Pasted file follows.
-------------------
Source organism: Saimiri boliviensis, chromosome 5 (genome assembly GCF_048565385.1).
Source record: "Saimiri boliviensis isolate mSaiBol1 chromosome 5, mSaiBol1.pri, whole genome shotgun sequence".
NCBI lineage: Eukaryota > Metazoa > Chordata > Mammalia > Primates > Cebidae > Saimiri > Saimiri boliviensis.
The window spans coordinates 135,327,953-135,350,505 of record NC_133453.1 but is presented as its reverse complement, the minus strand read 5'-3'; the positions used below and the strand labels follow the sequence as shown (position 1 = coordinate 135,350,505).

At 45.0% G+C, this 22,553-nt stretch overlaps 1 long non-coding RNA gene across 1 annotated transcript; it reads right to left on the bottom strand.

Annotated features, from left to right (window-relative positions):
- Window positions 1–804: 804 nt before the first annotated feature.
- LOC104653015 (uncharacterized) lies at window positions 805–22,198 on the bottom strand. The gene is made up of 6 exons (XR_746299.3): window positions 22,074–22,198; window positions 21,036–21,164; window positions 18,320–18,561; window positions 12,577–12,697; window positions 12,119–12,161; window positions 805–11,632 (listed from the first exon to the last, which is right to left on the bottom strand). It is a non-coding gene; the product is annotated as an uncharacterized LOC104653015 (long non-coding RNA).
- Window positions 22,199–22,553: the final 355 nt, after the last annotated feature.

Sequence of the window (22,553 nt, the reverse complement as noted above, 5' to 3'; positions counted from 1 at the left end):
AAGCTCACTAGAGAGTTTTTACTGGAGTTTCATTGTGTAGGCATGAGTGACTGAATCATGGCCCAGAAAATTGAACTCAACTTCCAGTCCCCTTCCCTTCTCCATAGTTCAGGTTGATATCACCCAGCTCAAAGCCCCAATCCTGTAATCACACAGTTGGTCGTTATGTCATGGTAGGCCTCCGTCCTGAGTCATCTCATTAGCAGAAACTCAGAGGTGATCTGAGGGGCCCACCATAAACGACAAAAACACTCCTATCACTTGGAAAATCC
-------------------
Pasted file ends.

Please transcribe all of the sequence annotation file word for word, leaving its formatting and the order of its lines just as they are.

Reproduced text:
Source organism: Saimiri boliviensis, chromosome 5 (genome assembly GCF_048565385.1).
Source record: "Saimiri boliviensis isolate mSaiBol1 chromosome 5, mSaiBol1.pri, whole genome shotgun sequence".
NCBI lineage: Eukaryota > Metazoa > Chordata > Mammalia > Primates > Cebidae > Saimiri > Saimiri boliviensis.
The window spans coordinates 135,327,953-135,350,505 of record NC_133453.1 but is presented as its reverse complement, the minus strand read 5'-3'; the positions used below and the strand labels follow the sequence as shown (position 1 = coordinate 135,350,505).

At 45.0% G+C, this 22,553-nt stretch overlaps 1 long non-coding RNA gene across 1 annotated transcript; it reads right to left on the bottom strand.

Annotated features, from left to right (window-relative positions):
- Window positions 1–804: 804 nt before the first annotated feature.
- LOC104653015 (uncharacterized) lies at window positions 805–22,198 on the bottom strand. The gene is made up of 6 exons (XR_746299.3): window positions 22,074–22,198; window positions 21,036–21,164; window positions 18,320–18,561; window positions 12,577–12,697; window positions 12,119–12,161; window positions 805–11,632 (listed from the first exon to the last, which is right to left on the bottom strand). It is a non-coding gene; the product is annotated as an uncharacterized LOC104653015 (long non-coding RNA).
- Window positions 22,199–22,553: the final 355 nt, after the last annotated feature.

Sequence of the window (22,553 nt, the reverse complement as noted above, 5' to 3'; positions counted from 1 at the left end):
AAGCTCACTAGAGAGTTTTTACTGGAGTTTCATTGTGTAGGCATGAGTGACTGAATCATGGCCCAGAAAATTGAACTCAACTTCCAGTCCCCTTCCCTTCTCCATAGTTCAGGTTGATATCACCCAGCTCAAAGCCCCAATCCTGTAATCACACAGTTGGTCGTTATGTCATGGTAGGCCTCCGTCCTGAGTCATCTCATTAGCAGAAACTCAGAGGTGATCTGAGGGGCCCACCATAAACGACAAAAACACTCCTATCACTTGGAAAATCC